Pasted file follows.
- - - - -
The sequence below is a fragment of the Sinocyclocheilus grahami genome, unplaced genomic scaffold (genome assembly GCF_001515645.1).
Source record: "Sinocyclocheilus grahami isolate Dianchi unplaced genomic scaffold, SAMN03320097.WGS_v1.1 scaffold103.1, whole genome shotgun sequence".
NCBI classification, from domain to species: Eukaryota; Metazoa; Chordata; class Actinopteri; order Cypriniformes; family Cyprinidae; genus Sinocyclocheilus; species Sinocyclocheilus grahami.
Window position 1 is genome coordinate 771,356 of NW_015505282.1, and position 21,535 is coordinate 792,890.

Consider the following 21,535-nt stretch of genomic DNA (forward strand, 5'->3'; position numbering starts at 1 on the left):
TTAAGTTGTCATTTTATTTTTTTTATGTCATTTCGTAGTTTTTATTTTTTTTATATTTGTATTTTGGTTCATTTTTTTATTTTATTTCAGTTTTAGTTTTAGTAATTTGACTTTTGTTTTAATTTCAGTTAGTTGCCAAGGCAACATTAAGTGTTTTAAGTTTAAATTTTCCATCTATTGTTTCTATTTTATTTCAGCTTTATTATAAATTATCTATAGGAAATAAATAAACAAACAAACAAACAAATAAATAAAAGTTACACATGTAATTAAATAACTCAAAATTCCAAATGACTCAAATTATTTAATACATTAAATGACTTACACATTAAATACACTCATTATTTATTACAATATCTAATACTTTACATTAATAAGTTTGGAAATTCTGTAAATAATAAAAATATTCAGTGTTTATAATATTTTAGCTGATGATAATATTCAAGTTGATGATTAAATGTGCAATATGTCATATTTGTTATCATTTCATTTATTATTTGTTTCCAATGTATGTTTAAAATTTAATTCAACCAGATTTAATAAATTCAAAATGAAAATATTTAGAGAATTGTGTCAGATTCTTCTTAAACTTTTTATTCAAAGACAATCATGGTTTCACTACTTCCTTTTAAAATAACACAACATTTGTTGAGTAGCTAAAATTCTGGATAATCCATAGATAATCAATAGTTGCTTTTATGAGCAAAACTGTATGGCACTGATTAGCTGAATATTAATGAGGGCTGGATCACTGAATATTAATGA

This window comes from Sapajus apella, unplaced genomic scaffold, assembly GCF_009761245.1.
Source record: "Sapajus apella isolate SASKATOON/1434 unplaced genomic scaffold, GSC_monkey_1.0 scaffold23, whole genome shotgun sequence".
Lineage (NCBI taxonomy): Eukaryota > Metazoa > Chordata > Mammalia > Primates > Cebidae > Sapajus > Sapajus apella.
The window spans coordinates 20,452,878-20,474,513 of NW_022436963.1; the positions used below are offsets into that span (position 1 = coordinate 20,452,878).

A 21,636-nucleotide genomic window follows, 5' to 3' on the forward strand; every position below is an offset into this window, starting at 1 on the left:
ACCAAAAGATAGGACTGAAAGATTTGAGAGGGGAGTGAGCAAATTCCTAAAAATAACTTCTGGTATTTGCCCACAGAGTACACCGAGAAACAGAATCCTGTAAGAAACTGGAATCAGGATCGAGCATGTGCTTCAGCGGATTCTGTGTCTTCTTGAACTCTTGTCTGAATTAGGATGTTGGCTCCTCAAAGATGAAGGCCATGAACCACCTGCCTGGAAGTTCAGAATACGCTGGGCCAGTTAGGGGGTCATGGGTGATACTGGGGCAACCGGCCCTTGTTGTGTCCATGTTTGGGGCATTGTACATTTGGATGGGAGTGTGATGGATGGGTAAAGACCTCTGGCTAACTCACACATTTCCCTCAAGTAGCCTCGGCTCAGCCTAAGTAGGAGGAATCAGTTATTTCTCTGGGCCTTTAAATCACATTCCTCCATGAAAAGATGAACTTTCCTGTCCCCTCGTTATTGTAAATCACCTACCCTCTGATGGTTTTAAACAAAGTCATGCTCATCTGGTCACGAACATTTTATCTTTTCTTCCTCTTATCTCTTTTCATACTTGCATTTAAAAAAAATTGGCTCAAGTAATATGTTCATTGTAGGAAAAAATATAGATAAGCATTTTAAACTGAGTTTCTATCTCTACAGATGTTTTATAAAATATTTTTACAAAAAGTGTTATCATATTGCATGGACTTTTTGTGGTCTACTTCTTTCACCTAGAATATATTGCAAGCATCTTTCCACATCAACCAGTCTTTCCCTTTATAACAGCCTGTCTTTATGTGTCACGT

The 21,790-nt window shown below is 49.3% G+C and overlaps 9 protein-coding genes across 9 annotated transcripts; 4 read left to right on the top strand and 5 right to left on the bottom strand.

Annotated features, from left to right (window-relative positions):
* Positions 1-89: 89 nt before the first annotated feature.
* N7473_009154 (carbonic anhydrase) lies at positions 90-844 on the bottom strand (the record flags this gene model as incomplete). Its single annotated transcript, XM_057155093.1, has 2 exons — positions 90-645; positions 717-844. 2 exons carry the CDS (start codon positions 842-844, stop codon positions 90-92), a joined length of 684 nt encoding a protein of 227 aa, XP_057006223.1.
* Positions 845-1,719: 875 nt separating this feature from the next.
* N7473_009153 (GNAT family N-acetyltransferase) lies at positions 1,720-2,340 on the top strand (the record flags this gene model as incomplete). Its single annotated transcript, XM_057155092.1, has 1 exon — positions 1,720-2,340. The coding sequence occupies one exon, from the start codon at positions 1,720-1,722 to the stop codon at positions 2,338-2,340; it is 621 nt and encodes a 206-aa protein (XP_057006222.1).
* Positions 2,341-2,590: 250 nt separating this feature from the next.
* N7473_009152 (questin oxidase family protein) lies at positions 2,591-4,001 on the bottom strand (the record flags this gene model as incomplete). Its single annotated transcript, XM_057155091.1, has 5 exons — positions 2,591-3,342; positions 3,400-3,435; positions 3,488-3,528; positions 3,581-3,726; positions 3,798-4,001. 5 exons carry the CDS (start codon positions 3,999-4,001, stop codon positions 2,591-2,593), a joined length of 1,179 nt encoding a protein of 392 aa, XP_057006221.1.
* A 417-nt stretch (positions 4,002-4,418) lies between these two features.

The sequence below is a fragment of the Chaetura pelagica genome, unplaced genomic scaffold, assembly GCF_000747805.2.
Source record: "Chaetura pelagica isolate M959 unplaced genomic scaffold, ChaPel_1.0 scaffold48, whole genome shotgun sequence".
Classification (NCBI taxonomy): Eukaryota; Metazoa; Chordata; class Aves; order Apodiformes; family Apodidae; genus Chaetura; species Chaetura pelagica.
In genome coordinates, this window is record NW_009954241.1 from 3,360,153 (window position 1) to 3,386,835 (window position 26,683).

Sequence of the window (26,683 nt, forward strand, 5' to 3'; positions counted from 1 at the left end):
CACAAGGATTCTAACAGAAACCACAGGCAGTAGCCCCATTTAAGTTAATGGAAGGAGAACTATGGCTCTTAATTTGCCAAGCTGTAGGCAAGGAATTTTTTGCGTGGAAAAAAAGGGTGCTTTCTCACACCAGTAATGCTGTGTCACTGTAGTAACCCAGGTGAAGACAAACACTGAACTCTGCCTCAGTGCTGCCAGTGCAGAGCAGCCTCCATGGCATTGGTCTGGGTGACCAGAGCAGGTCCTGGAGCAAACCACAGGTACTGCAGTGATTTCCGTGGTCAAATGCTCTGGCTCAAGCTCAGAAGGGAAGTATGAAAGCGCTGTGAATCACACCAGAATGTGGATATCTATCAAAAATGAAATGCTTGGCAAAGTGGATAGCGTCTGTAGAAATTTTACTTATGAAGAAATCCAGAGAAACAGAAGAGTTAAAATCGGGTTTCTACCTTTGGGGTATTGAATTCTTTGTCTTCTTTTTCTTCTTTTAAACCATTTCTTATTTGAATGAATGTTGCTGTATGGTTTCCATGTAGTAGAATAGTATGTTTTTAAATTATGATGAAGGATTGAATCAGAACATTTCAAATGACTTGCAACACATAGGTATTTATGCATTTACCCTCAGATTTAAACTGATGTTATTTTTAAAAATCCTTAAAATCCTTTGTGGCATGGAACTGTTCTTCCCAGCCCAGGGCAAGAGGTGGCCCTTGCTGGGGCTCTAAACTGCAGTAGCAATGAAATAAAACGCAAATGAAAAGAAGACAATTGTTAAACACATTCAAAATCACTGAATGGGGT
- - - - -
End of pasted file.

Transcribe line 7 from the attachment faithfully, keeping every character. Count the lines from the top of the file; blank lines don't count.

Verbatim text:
This window comes from Sapajus apella, unplaced genomic scaffold, assembly GCF_009761245.1.